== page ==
The City of Toronto (by requiring authorized users of public space, facilities and properties, and recipients of City grants utilizing such space to sign the City’s Declaration of Compliance with Anti-Harassment/Discrimination Legislation and City Policy Form) requires potential users of public space to certify that they will not be conducting any business that violates the Criminal Code of Canada – hate propaganda laws, and the Ontario Human Rights Code.

The Law

Hate Crime

A hate crime is defined as a criminal offence committed against a person or property that is motivated in any part by the suspect/offender’s bias, prejudice or hate based on race, national or ethnic origin, language, colour, religion, sex, age, mental or physical disability, sexual orientation, or any other similar factor.

The Criminal Code of Canada (the Criminal Code) provides enhanced sentencing powers when a crime is motivated by bias/prejudice/hate:

Section 718.2 notes:

A court that imposes a sentence shall also take into consideration the following principles:

(a) a sentence should be increased or reduced to account for any relevant aggravating or mitigating circumstances relating to the offence or the offender, and, without limiting the generality of the foregoing: (i) evidence that the offence was motivated by bias, prejudice or hate based on race, national or ethnic origin, language, colour, religion, sex, age, mental or physical disability, sexual orientation, or any other similar factor.

Hate Propaganda

Hate propaganda can be any communication used by a person or group which promotes hatred based on colour, nationality or ethnic origin, race, religion and/or sexual orientation. The hate propaganda section of the Criminal Code is broken down into two sections; Advocating Genocide and Public Incitement of Hatred.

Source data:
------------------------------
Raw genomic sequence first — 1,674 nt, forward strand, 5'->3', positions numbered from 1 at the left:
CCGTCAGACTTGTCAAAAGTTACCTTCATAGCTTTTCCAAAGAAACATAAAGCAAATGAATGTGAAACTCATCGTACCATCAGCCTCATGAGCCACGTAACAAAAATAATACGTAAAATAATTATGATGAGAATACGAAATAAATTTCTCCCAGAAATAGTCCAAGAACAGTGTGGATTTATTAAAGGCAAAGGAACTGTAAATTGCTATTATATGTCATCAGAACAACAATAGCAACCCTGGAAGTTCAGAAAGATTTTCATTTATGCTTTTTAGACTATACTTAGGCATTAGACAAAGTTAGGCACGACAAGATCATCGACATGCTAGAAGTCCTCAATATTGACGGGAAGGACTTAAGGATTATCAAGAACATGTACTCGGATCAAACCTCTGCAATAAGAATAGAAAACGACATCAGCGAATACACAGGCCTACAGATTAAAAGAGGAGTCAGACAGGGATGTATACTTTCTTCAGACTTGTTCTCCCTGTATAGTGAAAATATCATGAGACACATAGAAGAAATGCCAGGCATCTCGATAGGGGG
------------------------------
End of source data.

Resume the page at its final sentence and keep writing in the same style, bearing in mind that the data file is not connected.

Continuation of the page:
Advocating Genocide

Section 318 of the Criminal Code notes:

(1) Every one who advocates or promotes genocide is guilty of an indictable offence and liable to imprisonment for a term not exceeding five years.

Definition of “genocide”

(2) In this section, “genocide” means any of the following acts committed with intent to destroy in whole or in part any identifiable group, namely,

(a) killing members of the group; or

(b) deliberately inflicting on the group conditions of life calculated to bring about its physical destruction.

Public Incitement of Hatred

Section 319 of the Criminal Code notes:

(1) Every one who, by communicating statements in any public place, incites hatred against any identifiable group where such incitement is likely to lead to a breach of the peace is guilty of

(a) an indictable offence and is liable to imprisonment for a term not exceeding two years; or

(b) an offence punishable on summary conviction.

Wilful Promotion of Hatred

(2) Every one who, by communicating statements, other than in private conversation, wilfully promotes hatred against any identifiable group is guilty of

(a) an indictable offence and is liable to imprisonment for a term not exceeding two years; or

(b) an offence punishable on summary conviction.

The Ontario Human Rights Code – Announced Intention to Discriminate

While not specifically dealing with “hate activity” the Ontario Human Rights Code deals with an announced intention to discriminate as follows:

Section 13(1) of the Ontario Human Rights Code notes:

A right under Part I is infringed by a person who publishes or displays before the public or causes the publication or display before the public of any notice, sign, symbol, emblem or other similar representation that indicates the intention of the person to infringe a right under Part I or that is intended by the person to incite the infringement of a right under Part I.

Activity captured under this section of the Code may, depending on the specific context, also amount to hate under the Criminal Code. To meet the requirements of section 13:

  • the display must be public;
  • a person must have the intention to infringe a right under Part 1; and,
  • the display must take place within the context of one of the prohibited grounds.

Procedures

Refer Hate Activity questions or concerns to the Human Rights Office, (416) 392-8383

See Hate Activity Procedures

Approved by

Toronto City Council

Date Approved

December 17, 1998

Reviewed and Date Approved

July 7, 2015